With these materials, you can use tie-dye or watercolor wash techniques, blurring wet colors together
for a soft, dream-like effect. When you paint a small area of color onto the silk, you will see it flow outward and
blend with any other colors you paint next to it. By scrunching up a plastic garbage bag or drop cloth underneath the
painted silk, you can get interesting effects as the paint follows the contours of the scrunched plastic. Or, you can
spread the silk flat on a plastic drop cloth, and paint simple patterns of stripes, dots or swirls.
Dye-na-flow and Setasilk silk paints can be set by ironing, and 24 hours later are ready to wash and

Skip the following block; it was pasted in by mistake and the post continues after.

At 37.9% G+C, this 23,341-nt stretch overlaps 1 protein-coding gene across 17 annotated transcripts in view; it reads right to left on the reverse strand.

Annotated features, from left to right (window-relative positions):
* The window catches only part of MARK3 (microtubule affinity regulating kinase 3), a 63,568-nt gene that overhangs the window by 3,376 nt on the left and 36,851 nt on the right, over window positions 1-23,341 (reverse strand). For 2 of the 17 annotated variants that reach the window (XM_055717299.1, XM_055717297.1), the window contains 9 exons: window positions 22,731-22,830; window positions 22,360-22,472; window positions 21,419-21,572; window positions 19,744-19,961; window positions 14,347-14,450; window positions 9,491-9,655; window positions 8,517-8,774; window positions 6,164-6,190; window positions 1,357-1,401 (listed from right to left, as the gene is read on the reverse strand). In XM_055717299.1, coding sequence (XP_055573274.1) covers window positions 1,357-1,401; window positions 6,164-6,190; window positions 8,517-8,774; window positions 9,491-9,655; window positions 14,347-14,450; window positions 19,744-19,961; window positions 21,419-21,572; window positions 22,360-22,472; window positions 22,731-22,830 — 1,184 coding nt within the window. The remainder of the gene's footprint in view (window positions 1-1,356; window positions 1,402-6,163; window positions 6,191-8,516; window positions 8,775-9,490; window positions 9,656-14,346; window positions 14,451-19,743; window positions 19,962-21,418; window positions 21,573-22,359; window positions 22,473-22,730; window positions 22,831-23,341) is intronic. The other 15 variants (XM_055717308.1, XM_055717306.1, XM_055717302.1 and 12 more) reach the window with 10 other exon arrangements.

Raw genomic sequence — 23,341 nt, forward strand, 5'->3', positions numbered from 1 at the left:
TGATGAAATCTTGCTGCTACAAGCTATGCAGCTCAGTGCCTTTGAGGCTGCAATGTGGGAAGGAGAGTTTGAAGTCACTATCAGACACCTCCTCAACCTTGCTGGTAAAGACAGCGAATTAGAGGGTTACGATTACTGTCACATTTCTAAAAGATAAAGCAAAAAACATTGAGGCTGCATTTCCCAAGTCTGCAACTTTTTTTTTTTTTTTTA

wear. Do not dry clean silk-painted items.
For more advanced silk painting, you will need a way to stretch the silk - a wooden frame, pushpins,
safety pins and rubber bands can serve as a makeshift stretcher frame - and a tube of heat-set resist, to draw lines on the
silk that the paint will stay within.
By combining the simple watercolor wash technique in which colors blend together, with a few areas of
color or an image separated by resist, you can achieve more complex paintings such as the koi pond below.
|"Koi Pond" by Susan Sieber